The physiological role of DC-SIGN: a tale of mice and men

Trends Immunol. 2013 Oct;34(10):482-6. doi: 10.1016/j.it.2013.03.001. Epub 2013 Apr 20.

Abstract

The innate immune receptor DC-SIGN (dendritic cell-specific intercellular adhesion molecule-3 grabbing non-integrin) was discovered over a decade ago and was initially identified as a pattern recognition receptor. In addition to its ability to recognize a broad range of pathogen-derived ligands and self-glycoproteins, DC-SIGN also mediates intercellular adhesion, as well as antigen uptake and signaling, which is a functional hallmark of dendritic cells (DCs). Most research on DC-SIGN has relied on in vitro studies. The in vivo function of DC-SIGN is difficult to address, in part because there are eight genetic homologs in mice with no clear DC-SIGN ortholog. Here, we summarize the functions attributed to DC-SIGN based on in vitro data and discuss the limitations of available mouse models to uncover the physiological role of this receptor in vivo.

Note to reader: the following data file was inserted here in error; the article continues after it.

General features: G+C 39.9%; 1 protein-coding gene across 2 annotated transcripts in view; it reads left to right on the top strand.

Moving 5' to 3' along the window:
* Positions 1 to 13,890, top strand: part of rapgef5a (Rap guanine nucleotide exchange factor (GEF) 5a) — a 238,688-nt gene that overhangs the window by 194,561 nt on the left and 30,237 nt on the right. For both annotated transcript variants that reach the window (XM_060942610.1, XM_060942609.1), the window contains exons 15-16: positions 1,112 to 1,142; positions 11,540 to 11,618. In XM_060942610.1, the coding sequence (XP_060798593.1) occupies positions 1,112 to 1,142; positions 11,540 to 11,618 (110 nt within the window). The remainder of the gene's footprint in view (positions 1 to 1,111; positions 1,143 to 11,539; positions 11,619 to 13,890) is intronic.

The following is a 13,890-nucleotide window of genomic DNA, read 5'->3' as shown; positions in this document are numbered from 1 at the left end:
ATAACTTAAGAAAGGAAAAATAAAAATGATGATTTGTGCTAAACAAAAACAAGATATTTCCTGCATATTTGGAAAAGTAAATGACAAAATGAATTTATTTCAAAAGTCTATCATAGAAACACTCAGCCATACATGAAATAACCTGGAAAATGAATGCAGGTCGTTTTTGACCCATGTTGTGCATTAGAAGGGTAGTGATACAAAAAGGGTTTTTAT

Keywords: DC-SIGN; animal models; antigen presentation; pattern recognition receptors.

Publication types

  • Research Support, Non-U.S. Gov't
  • Review

MeSH terms

  • Animals
  • Antigen Presentation / immunology*
  • Antigen-Presenting Cells / immunology
  • Cell Adhesion Molecules / immunology*
  • Dendritic Cells / immunology
  • Humans
  • Lectins, C-Type / immunology*
  • Mice
  • Receptors, Cell Surface / immunology*

Substances

  • Cell Adhesion Molecules
  • DC-specific ICAM-3 grabbing nonintegrin
  • Lectins, C-Type
  • Receptors, Cell Surface